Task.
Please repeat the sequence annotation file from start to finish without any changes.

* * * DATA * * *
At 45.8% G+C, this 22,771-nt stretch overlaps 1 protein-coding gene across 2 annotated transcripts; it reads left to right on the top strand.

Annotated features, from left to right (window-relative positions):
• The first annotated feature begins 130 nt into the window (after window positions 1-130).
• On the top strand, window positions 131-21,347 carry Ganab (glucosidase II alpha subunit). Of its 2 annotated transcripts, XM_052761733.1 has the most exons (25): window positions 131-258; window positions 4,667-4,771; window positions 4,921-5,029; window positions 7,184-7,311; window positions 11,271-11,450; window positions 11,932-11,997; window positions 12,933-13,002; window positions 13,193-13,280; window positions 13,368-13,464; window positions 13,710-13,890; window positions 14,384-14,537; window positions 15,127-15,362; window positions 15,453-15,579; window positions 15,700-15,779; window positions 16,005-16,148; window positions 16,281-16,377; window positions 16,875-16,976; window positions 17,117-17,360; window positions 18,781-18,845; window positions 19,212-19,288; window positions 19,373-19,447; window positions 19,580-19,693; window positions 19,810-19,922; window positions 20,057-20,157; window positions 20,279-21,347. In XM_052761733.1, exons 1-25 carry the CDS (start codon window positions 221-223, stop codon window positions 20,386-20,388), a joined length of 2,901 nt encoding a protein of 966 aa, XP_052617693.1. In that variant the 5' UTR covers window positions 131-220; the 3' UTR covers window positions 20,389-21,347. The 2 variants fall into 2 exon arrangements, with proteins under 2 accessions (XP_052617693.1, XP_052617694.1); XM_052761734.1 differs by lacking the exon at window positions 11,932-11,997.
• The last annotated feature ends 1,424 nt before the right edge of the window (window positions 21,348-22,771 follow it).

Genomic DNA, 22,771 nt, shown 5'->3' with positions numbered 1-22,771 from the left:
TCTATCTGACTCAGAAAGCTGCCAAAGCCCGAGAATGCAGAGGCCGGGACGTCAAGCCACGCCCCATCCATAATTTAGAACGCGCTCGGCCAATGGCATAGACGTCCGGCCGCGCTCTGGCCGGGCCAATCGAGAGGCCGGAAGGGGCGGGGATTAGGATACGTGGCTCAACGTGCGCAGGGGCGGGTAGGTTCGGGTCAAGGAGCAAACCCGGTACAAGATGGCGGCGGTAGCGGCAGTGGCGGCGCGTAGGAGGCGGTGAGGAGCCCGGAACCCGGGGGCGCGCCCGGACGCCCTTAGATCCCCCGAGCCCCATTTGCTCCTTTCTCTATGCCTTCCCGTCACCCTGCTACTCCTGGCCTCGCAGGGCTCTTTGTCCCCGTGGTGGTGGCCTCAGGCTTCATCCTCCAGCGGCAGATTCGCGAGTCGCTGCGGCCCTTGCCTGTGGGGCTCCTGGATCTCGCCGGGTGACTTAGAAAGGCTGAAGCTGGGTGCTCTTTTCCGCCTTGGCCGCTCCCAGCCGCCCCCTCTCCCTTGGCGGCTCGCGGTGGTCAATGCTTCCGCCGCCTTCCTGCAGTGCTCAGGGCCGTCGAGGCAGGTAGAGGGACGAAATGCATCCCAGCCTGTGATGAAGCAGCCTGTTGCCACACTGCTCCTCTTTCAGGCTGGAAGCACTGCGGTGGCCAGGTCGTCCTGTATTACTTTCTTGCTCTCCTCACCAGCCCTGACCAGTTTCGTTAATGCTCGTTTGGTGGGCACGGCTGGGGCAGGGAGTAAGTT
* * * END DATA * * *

At 45.8% G+C, this 22,771-nt stretch overlaps 1 protein-coding gene across 2 annotated transcripts; it reads left to right on the top strand.

Annotated features, from left to right (window-relative positions):
• The first annotated feature begins 130 nt into the window (after window positions 1-130).
• On the top strand, window positions 131-21,347 carry Ganab (glucosidase II alpha subunit). Of its 2 annotated transcripts, XM_052761733.1 has the most exons (25): window positions 131-258; window positions 4,667-4,771; window positions 4,921-5,029; window positions 7,184-7,311; window positions 11,271-11,450; window positions 11,932-11,997; window positions 12,933-13,002; window positions 13,193-13,280; window positions 13,368-13,464; window positions 13,710-13,890; window positions 14,384-14,537; window positions 15,127-15,362; window positions 15,453-15,579; window positions 15,700-15,779; window positions 16,005-16,148; window positions 16,281-16,377; window positions 16,875-16,976; window positions 17,117-17,360; window positions 18,781-18,845; window positions 19,212-19,288; window positions 19,373-19,447; window positions 19,580-19,693; window positions 19,810-19,922; window positions 20,057-20,157; window positions 20,279-21,347. In XM_052761733.1, exons 1-25 carry the CDS (start codon window positions 221-223, stop codon window positions 20,386-20,388), a joined length of 2,901 nt encoding a protein of 966 aa, XP_052617693.1. In that variant the 5' UTR covers window positions 131-220; the 3' UTR covers window positions 20,389-21,347. The 2 variants fall into 2 exon arrangements, with proteins under 2 accessions (XP_052617693.1, XP_052617694.1); XM_052761734.1 differs by lacking the exon at window positions 11,932-11,997.
• The last annotated feature ends 1,424 nt before the right edge of the window (window positions 21,348-22,771 follow it).

Genomic DNA, 22,771 nt, shown 5'->3' with positions numbered 1-22,771 from the left:
TCTATCTGACTCAGAAAGCTGCCAAAGCCCGAGAATGCAGAGGCCGGGACGTCAAGCCACGCCCCATCCATAATTTAGAACGCGCTCGGCCAATGGCATAGACGTCCGGCCGCGCTCTGGCCGGGCCAATCGAGAGGCCGGAAGGGGCGGGGATTAGGATACGTGGCTCAACGTGCGCAGGGGCGGGTAGGTTCGGGTCAAGGAGCAAACCCGGTACAAGATGGCGGCGGTAGCGGCAGTGGCGGCGCGTAGGAGGCGGTGAGGAGCCCGGAACCCGGGGGCGCGCCCGGACGCCCTTAGATCCCCCGAGCCCCATTTGCTCCTTTCTCTATGCCTTCCCGTCACCCTGCTACTCCTGGCCTCGCAGGGCTCTTTGTCCCCGTGGTGGTGGCCTCAGGCTTCATCCTCCAGCGGCAGATTCGCGAGTCGCTGCGGCCCTTGCCTGTGGGGCTCCTGGATCTCGCCGGGTGACTTAGAAAGGCTGAAGCTGGGTGCTCTTTTCCGCCTTGGCCGCTCCCAGCCGCCCCCTCTCCCTTGGCGGCTCGCGGTGGTCAATGCTTCCGCCGCCTTCCTGCAGTGCTCAGGGCCGTCGAGGCAGGTAGAGGGACGAAATGCATCCCAGCCTGTGATGAAGCAGCCTGTTGCCACACTGCTCCTCTTTCAGGCTGGAAGCACTGCGGTGGCCAGGTCGTCCTGTATTACTTTCTTGCTCTCCTCACCAGCCCTGACCAGTTTCGTTAATGCTCGTTTGGTGGGCACGGCTGGGGCAGGGAGTAAGTT